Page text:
Knowing your history; 45th annual Association of Caribbean Historians meet in Belize
Belize is this week entering the history books as it hosts the forty-fifth Annual Association of Caribbean Historians for the very first time. Those historians, some of the most eminent from the Caribbean and the world, will be presenting papers, fielding questions and facilitating discussion on a wide range of topics affecting the Caribbean…past, present and future. The Association is considered one of the most distinguished in the region, on the forefront of academia, and their annual conferences are considered essential to integration and networking of cultures, history, input and ideas for development. Mike Rudon was at the conference this morning and has the story.
Mike Rudon, Reporting
The six day conference hosted by the National Institute of Culture and History and the University of Belize features some of the most brilliant minds in the region, sharing ideas on issues which affect the region. President of the Association of Caribbean Historians Bernard Moitt says that the ACH is a unique and crucial forum for the promotion of scholarship.
Bernard Moitt, President, Association of Caribbean Historians
“This is an association that is the major history association in the English-speaking Caribbean. But our membership is global which means that we got people from the Caribbean, people from the United States, from Europe, Australia; all over. This is the forty-fifth annual conference. So over the years, the association has grown and developed in a Pan-Caribbean kind of way that has been very useful for the development of scholarship—regionally, nationally and internationally.”
Nigel Encalada, Local Organizing Committee, NICH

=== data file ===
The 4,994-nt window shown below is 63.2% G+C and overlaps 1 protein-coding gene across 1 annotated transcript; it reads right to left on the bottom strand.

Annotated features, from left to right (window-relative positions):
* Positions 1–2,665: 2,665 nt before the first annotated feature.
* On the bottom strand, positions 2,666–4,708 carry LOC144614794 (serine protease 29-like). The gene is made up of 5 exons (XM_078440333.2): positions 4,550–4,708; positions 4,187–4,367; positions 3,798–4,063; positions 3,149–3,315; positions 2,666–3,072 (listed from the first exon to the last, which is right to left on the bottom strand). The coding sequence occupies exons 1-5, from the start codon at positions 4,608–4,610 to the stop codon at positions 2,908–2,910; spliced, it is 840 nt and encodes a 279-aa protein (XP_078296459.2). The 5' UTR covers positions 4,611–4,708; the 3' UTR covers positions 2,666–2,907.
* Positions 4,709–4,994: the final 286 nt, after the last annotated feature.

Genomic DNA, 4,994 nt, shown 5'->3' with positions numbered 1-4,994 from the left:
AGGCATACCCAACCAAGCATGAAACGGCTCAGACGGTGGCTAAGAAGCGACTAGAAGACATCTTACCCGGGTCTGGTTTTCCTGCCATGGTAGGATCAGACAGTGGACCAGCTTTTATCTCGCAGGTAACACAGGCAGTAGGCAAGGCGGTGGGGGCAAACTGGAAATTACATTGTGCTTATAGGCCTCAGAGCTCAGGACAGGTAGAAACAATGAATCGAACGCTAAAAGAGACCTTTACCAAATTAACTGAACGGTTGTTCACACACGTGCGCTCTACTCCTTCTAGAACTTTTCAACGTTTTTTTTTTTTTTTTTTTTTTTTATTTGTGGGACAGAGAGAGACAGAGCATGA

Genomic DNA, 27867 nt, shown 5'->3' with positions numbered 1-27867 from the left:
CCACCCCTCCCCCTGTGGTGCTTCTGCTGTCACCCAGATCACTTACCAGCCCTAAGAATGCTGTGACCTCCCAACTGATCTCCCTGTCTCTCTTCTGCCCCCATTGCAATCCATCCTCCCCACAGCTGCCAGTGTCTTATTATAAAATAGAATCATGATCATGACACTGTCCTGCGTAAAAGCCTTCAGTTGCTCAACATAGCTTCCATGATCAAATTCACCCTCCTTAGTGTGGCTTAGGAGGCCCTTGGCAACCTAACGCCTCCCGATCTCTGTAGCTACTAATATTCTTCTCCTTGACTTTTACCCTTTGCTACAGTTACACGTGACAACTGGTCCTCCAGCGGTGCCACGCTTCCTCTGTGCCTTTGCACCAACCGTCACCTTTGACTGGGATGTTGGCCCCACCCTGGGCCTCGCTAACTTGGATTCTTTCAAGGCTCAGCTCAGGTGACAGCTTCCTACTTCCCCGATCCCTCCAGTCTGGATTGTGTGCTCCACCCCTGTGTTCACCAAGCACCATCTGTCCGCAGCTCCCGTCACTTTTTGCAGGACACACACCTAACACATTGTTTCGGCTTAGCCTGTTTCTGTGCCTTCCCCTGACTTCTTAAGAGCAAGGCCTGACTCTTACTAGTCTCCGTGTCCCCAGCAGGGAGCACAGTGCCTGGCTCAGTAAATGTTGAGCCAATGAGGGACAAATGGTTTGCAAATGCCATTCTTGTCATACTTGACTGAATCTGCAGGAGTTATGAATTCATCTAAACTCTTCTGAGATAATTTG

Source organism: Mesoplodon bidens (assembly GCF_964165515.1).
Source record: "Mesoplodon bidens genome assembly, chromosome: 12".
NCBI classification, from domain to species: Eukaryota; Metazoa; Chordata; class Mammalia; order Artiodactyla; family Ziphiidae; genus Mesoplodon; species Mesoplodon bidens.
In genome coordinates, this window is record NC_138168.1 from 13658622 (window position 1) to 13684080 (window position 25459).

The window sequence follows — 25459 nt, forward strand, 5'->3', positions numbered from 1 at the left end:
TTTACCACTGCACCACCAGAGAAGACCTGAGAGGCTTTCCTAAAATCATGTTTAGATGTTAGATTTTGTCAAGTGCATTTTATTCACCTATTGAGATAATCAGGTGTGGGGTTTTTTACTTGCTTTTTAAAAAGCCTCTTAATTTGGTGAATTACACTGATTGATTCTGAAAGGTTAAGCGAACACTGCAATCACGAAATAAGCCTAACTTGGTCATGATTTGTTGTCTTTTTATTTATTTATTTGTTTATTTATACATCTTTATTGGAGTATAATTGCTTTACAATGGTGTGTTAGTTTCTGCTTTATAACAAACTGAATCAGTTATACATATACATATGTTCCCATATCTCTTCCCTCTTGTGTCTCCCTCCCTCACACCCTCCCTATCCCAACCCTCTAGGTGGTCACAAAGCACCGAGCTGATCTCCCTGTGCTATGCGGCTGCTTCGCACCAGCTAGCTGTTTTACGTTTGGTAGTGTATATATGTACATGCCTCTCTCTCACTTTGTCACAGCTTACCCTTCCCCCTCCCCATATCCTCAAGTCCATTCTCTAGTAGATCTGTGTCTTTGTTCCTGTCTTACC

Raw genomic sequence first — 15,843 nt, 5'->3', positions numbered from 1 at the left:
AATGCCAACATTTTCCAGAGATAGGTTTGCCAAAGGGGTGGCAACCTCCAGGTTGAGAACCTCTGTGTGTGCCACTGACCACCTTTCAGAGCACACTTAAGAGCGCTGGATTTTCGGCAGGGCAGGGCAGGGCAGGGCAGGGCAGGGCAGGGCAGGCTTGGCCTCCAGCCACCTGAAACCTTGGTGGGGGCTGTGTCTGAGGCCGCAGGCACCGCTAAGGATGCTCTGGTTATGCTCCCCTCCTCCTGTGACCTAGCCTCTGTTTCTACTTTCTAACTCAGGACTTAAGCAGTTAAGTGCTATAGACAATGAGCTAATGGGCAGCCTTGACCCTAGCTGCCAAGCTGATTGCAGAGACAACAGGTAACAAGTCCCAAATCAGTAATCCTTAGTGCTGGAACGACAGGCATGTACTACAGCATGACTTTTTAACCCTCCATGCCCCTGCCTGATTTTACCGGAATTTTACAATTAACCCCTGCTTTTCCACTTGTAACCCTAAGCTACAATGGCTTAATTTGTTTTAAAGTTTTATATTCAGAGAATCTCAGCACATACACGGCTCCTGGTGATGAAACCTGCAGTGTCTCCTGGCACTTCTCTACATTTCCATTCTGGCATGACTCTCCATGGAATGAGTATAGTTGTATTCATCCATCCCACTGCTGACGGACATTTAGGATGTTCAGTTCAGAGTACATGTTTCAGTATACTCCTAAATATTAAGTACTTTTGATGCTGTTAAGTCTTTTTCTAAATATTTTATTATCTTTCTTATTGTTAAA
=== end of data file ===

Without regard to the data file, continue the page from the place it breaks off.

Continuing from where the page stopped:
“One of the discussions that came up a few years ago with NICH is the issue of regional integration. We are aware that little is known about Belize. For example when you look at the Caribbean syllabi and the curriculum, use the word Belize appearing maybe twice and it appears when they refer to the Maya and when they refer to independence and that is extent of how they refer to Belize. And so by bringing the conference here, what you have is an interaction between some of the primary researchers on the Caribbean being exposed to Belize in many ways. We invited local publishers; we’ve invited the Belize Archives and Record Service, the National Library Service which does the Belize Collection; you have representatives from NICH, you have representatives from UB and the students of the University of Belize and you have many local persons who are involved in the upkeep and maintenance of our history in the oral form and other persons who have written on Belize. But I’ve never had the opportunity to participate in these academic forums.”
And it is especially important for Belize to play a significant role in this forum and in others like it, since Moitt says that the nation hasn’t lived up to its potential, as far as information sharing and integration are concerned.
“Well I think that I would like to see more of the Belizean contact; we really didn’t have, which explains why we were not able to come to Belize before. I am very proud that I am president at the time where I am able to participate in making sure that this thing came to fruition in Belize. But we haven’t had as much participation from Belize and as a result I think we know less about Belize than we ought to. And we were teased this morning; the first panel was on history and archeology of Belize and that has teased our appetite. So I think there should be in time to come. I hope that Belize would continue to engage with us, to come to the conferences and to perhaps also send scholars from Belize to our conferences—next year I think we will be in Martinique and after that perhaps Nassau in Bahamas. But it is great to see this kind of development and I want to see more.”